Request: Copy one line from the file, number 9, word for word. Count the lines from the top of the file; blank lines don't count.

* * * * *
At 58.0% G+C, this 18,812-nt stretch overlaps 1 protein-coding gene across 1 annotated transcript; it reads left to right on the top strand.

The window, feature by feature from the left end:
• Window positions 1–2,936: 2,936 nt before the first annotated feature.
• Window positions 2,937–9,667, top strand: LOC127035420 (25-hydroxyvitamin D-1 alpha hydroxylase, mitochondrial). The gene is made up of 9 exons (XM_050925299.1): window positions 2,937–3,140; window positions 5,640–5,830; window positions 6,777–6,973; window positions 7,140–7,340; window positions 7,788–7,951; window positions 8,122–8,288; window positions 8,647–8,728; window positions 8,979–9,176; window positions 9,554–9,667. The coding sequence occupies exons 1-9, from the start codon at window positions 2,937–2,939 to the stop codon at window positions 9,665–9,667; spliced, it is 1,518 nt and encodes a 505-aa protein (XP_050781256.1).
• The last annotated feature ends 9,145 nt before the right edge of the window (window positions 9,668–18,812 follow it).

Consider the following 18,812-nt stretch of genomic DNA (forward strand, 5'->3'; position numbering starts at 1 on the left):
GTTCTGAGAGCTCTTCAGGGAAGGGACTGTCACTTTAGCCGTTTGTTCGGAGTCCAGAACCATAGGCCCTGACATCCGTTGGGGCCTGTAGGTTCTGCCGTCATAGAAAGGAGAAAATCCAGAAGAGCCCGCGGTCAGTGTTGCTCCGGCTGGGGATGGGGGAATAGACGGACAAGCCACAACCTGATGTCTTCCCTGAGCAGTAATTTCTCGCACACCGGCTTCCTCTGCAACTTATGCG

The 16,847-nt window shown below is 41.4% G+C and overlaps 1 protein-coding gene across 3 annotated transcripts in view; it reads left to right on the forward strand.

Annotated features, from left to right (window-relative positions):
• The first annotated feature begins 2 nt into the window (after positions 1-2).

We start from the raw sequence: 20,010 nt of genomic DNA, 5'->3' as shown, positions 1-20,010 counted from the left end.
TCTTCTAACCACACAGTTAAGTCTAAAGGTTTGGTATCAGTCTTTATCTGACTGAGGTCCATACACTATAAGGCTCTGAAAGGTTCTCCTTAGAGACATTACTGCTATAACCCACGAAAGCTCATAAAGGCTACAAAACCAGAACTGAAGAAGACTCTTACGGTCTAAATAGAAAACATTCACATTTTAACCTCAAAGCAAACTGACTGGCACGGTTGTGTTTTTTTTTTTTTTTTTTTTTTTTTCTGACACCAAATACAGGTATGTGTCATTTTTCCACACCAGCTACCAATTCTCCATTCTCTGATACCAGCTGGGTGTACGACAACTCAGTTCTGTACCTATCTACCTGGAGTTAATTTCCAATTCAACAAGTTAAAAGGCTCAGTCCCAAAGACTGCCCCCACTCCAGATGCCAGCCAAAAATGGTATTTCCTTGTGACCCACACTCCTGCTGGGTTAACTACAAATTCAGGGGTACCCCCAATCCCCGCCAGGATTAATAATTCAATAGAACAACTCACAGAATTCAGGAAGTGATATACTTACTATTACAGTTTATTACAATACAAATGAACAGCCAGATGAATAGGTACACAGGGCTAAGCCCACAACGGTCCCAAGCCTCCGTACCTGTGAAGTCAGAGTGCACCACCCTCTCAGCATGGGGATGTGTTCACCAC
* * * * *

Annotated features, from left to right (window-relative positions):